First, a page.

The first full biography of Abraham Lincoln written specifically for young people is a highly laudatory book entitled The Forest Boy: A Sketch of the Life of Abraham Lincoln, for Young People by Z. A. Mudge published in 1867.
Mudge's objective was that Lincoln's life serve as a model for the young: "We have studied to bring out" he writes in the Preface, "for an example and inspiration to the young, that moral integrity and true goodness which were so prominent in Mr. Lincoln's character." 1 To accomplish this he relates stories and anecdotes about Lincoln which illustrate desirable traits and then makes pointed observations naming the quality Lincoln displayed. As an illustration of Lincoln's humility, Mudge tells a story about gloves. After Lincoln became President he scheduled a ride in the Presidential carriage with an old friend from Illinois. Neither man had worn gloves in the days of their former acquaintance, except when it was cold, but it was now the custom in elite Washington society to wear gloves in social situations. Both men, aware of society's dictate, considered beforehand whether to wear gloves or not. Lincoln decided to put his in his pocket and don them only if his friend had his on; his friend decided to wear his, but to remove them if the President wasn't wearing his. When they were seated in the carriage Mr. Lincoln, seeing that his friend wore gloves, slyly began to draw his on, and his friend, seeing that the President wasn't wearing gloves, was as surreptitiously removing his. "Discerning the state of affairs," Mudge writes, "they both burst into a hearty laugh...and were soon talking earnestly together ungloved, and on the old familiar footing.... A good-sized volume" Mudge continues, "might be made of such illustrations of Mr. Lincoln's freedom from the pride of station.... [even] while in the exercise of an official power which shaped the destinies of millions of the human race"2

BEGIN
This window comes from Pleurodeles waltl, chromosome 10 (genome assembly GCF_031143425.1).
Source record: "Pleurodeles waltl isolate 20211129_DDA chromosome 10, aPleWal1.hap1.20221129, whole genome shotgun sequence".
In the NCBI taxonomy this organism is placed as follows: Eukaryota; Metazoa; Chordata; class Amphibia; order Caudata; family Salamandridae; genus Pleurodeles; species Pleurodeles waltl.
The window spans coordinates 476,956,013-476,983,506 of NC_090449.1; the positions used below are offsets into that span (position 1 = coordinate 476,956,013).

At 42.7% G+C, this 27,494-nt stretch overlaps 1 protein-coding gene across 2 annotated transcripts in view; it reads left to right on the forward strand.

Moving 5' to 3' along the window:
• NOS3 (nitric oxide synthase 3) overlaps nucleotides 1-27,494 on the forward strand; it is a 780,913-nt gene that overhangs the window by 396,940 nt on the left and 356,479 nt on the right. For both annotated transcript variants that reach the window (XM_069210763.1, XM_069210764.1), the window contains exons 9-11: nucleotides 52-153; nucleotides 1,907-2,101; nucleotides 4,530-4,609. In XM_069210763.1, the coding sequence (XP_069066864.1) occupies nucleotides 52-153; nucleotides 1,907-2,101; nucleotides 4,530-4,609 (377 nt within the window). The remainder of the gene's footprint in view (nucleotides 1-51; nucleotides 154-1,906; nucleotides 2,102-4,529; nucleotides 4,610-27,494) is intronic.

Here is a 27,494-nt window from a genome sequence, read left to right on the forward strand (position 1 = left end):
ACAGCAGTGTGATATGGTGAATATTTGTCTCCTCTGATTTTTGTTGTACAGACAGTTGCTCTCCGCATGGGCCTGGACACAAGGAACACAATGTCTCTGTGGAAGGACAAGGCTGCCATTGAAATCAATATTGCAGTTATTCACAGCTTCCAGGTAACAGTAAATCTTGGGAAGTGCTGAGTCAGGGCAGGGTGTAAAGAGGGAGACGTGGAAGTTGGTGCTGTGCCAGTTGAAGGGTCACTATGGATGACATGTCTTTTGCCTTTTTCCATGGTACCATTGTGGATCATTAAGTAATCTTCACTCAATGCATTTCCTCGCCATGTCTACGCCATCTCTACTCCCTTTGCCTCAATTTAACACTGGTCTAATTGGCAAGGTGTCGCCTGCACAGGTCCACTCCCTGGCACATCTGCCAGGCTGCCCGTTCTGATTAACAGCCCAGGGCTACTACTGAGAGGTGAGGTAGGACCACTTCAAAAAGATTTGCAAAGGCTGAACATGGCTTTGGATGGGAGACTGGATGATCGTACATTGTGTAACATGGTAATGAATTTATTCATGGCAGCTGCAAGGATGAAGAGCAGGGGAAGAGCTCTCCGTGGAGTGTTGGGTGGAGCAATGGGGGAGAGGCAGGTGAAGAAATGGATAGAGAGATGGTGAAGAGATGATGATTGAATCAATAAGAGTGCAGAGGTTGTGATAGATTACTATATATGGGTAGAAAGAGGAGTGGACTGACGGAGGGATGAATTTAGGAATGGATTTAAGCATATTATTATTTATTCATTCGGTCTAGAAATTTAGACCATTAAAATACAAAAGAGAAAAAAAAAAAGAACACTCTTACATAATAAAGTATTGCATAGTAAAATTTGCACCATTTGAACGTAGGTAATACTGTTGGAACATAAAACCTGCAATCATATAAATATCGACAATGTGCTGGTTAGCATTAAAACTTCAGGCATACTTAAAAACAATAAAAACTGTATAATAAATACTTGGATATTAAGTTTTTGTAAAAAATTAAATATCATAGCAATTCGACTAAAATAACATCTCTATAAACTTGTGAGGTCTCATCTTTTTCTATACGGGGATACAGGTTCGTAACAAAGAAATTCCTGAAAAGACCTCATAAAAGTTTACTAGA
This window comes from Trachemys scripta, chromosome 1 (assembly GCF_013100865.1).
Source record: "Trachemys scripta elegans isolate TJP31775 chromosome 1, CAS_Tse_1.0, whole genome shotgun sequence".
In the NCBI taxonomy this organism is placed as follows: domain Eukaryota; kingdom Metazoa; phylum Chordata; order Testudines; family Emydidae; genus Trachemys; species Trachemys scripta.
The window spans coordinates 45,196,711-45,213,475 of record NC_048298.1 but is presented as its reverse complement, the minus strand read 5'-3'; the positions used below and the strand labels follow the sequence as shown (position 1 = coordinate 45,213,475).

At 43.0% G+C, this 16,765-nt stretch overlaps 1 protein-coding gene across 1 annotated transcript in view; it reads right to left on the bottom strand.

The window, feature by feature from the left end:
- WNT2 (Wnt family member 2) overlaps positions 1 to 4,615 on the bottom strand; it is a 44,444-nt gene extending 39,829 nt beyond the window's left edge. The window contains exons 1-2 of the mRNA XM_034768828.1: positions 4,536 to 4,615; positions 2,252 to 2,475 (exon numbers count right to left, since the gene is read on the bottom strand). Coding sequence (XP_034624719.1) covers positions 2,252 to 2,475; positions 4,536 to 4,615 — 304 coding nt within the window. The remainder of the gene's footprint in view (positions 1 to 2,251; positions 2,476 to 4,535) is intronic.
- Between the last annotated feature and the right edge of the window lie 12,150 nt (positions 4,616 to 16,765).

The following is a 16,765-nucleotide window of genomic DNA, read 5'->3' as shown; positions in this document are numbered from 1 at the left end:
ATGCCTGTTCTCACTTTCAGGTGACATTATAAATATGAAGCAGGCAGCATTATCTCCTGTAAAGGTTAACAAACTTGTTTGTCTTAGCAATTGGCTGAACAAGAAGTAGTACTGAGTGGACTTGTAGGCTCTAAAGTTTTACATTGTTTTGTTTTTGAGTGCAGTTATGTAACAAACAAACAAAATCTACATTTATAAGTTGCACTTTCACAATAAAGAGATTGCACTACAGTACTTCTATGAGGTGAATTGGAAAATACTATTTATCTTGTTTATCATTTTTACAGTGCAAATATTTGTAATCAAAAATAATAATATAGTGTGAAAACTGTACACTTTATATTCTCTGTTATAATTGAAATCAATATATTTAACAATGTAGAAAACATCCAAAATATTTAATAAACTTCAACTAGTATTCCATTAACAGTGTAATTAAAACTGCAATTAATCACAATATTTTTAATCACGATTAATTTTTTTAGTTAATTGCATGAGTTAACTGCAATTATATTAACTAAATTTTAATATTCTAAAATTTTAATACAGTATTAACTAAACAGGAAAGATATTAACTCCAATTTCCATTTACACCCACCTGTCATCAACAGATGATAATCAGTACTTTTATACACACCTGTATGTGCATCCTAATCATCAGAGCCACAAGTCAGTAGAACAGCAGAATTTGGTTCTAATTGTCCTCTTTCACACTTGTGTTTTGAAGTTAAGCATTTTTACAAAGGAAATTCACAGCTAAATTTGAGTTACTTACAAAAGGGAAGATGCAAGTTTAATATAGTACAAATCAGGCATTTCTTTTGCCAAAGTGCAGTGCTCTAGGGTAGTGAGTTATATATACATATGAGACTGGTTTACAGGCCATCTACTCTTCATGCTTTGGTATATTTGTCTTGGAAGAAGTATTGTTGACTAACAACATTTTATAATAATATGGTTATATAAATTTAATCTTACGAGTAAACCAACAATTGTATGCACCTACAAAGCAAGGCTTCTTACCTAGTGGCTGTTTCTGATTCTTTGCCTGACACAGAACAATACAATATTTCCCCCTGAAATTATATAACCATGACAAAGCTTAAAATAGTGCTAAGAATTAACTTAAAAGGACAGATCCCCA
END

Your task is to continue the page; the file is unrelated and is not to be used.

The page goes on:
In the final chapter, Mudge reminds his young reader that "The story of our beloved Lincoln carries with it its own instructive lesson, and enforces it too. From the log-cabin to the White House, it is a story of truthfulness, temperance, love, unselfish labor, and large hearted benevolence,"3 and he ends his book with an excerpt from Bishop Matthew Simpson's eulogy at Lincoln's burial in Springfield, Illinois. "Chieftain, farewell! The nation mourns thee....The youth of our land shall emulate thy virtues....We crown thee as our martyr, and humanity enthrones thee as her triumphant son"4
1 Mudge, p. .
SourceMudge, Z. A., The Forest Boy: A Sketch of the Life of Abraham Lincoln for Young People. New York: Carlton & Lanahan, Cincinnati: Hitchcock & Walden, c1867.
Copyright 2005© Rita Smith
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Tuesday, 01-Feb-2005 11:53:21 EST